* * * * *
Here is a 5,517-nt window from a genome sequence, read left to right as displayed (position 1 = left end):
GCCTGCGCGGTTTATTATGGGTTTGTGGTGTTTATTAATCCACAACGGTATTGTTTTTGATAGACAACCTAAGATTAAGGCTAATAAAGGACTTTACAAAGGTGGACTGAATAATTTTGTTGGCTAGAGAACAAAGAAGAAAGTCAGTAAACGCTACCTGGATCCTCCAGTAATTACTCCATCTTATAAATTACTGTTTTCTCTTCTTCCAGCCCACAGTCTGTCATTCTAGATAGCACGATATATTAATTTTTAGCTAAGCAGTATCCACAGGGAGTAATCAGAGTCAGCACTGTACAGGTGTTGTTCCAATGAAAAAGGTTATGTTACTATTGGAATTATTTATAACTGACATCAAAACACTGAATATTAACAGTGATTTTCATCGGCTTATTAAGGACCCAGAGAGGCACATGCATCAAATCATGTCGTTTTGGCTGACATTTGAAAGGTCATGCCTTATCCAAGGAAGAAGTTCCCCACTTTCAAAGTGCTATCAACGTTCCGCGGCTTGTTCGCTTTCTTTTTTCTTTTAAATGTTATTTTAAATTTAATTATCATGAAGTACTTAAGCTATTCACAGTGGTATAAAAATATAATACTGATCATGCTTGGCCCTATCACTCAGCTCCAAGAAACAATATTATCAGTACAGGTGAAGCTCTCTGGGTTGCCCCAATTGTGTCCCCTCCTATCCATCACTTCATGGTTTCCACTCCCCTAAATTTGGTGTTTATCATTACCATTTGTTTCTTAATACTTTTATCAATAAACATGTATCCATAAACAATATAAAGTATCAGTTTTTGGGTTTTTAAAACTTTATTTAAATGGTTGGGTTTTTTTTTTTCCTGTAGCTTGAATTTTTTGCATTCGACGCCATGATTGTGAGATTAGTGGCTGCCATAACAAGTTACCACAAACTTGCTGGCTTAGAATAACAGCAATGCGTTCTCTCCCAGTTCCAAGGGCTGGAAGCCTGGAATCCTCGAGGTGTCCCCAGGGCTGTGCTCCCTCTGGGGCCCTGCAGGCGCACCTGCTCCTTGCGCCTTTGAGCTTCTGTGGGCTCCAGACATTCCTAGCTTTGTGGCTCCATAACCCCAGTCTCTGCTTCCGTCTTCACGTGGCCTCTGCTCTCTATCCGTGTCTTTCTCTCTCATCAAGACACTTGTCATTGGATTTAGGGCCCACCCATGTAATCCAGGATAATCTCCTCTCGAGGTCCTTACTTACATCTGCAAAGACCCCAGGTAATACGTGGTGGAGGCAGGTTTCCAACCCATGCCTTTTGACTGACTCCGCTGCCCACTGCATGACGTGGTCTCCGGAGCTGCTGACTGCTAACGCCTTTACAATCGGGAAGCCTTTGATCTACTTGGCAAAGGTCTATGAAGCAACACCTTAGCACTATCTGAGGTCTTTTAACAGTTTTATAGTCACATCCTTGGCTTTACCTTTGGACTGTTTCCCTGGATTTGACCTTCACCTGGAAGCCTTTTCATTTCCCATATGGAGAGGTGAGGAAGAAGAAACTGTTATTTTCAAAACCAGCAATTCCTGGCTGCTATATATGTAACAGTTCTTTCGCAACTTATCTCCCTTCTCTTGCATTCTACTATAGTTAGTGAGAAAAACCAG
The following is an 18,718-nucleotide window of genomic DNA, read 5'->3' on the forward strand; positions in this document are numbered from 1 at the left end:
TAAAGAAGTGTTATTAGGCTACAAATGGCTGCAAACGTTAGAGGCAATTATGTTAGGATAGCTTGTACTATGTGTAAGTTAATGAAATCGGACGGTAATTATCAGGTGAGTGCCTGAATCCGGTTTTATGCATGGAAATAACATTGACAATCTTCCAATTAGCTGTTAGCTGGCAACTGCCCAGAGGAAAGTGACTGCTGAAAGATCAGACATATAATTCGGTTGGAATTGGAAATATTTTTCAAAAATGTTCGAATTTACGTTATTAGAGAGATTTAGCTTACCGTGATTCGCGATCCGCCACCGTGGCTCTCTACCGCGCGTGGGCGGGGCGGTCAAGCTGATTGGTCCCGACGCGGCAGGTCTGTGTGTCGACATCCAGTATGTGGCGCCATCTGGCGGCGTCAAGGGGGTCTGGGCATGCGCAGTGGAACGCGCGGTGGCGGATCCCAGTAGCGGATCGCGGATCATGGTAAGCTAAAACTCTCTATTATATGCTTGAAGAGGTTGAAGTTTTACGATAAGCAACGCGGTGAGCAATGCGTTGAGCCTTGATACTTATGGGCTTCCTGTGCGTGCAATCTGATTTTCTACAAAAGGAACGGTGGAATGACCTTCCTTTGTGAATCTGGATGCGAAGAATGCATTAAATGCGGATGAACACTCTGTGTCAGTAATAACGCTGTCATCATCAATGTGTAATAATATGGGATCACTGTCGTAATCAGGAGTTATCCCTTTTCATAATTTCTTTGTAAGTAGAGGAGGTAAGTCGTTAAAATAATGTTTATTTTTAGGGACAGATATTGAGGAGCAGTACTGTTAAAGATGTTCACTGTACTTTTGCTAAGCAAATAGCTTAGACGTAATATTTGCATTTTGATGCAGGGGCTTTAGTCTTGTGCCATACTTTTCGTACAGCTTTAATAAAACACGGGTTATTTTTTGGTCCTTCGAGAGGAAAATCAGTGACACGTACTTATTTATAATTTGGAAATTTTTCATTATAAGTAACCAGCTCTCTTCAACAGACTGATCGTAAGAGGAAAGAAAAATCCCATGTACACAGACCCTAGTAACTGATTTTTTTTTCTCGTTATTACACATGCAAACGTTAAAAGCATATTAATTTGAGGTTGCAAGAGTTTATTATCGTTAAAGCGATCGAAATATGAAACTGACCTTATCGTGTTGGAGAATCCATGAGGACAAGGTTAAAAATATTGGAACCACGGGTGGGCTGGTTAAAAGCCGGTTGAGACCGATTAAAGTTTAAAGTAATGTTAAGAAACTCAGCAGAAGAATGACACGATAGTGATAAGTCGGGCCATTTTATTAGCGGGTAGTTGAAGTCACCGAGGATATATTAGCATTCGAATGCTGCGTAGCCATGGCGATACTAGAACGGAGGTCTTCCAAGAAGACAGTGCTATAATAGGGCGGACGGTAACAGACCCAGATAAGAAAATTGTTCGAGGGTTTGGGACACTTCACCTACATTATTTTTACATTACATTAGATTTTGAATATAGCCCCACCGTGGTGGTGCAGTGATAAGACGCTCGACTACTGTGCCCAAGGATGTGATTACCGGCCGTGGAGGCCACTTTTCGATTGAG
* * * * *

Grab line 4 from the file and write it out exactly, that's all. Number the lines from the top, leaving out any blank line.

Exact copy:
TAAAGAAGTGTTATTAGGCTACAAATGGCTGCAAACGTTAGAGGCAATTATGTTAGGATAGCTTGTACTATGTGTAAGTTAATGAAATCGGACGGTAATTATCAGGTGAGTGCCTGAATCCGGTTTTATGCATGGAAATAACATTGACAATCTTCCAATTAGCTGTTAGCTGGCAACTGCCCAGAGGAAAGTGACTGCTGAAAGATCAGACATATAATTCGGTTGGAATTGGAAATATTTTTCAAAAATGTTCGAATTTACGTTATTAGAGAGATTTAGCTTACCGTGATTCGCGATCCGCCACCGTGGCTCTCTACCGCGCGTGGGCGGGGCGGTCAAGCTGATTGGTCCCGACGCGGCAGGTCTGTGTGTCGACATCCAGTATGTGGCGCCATCTGGCGGCGTCAAGGGGGTCTGGGCATGCGCAGTGGAACGCGCGGTGGCGGATCCCAGTAGCGGATCGCGGATCATGGTAAGCTAAAACTCTCTATTATATGCTTGAAGAGGTTGAAGTTTTACGATAAGCAACGCGGTGAGCAATGCGTTGAGCCTTGATACTTATGGGCTTCCTGTGCGTGCAATCTGATTTTCTACAAAAGGAACGGTGGAATGACCTTCCTTTGTGAATCTGGATGCGAAGAATGCATTAAATGCGGATGAACACTCTGTGTCAGTAATAACGCTGTCATCATCAATGTGTAATAATATGGGATCACTGTCGTAATCAGGAGTTATCCCTTTTCATAATTTCTTTGTAAGTAGAGGAGGTAAGTCGTTAAAATAATGTTTATTTTTAGGGACAGATATTGAGGAGCAGTACTGTTAAAGATGTTCACTGTACTTTTGCTAAGCAAATAGCTTAGACGTAATATTTGCATTTTGATGCAGGGGCTTTAGTCTTGTGCCATACTTTTCGTACAGCTTTAATAAAACACGGGTTATTTTTTGGTCCTTCGAGAGGAAAATCAGTGACACGTACTTATTTATAATTTGGAAATTTTTCATTATAAGTAACCAGCTCTCTTCAACAGACTGATCGTAAGAGGAAAGAAAAATCCCATGTACACAGACCCTAGTAACTGATTTTTTTTTCTCGTTATTACACATGCAAACGTTAAAAGCATATTAATTTGAGGTTGCAAGAGTTTATTATCGTTAAAGCGATCGAAATATGAAACTGACCTTATCGTGTTGGAGAATCCATGAGGACAAGGTTAAAAATATTGGAACCACGGGTGGGCTGGTTAAAAGCCGGTTGAGACCGATTAAAGTTTAAAGTAATGTTAAGAAACTCAGCAGAAGAATGACACGATAGTGATAAGTCGGGCCATTTTATTAGCGGGTAGTTGAAGTCACCGAGGATATATTAGCATTCGAATGCTGCGTAGCCATGGCGATACTAGAACGGAGGTCTTCCAAGAAGACAGTGCTATAATAGGGCGGACGGTAACAGACCCAGATAAGAAAATTGTTCGAGGGTTTGGGACACTTCACCTACATTATTTTTACATTACATTAGATTTTGAATATAGCCCCACCGTGGTGGTGCAGTGATAAGACGCTCGACTACTGTGCCCAAGGATGTGATTACCGGCCGTGGAGGCCACTTTTCGATTGAG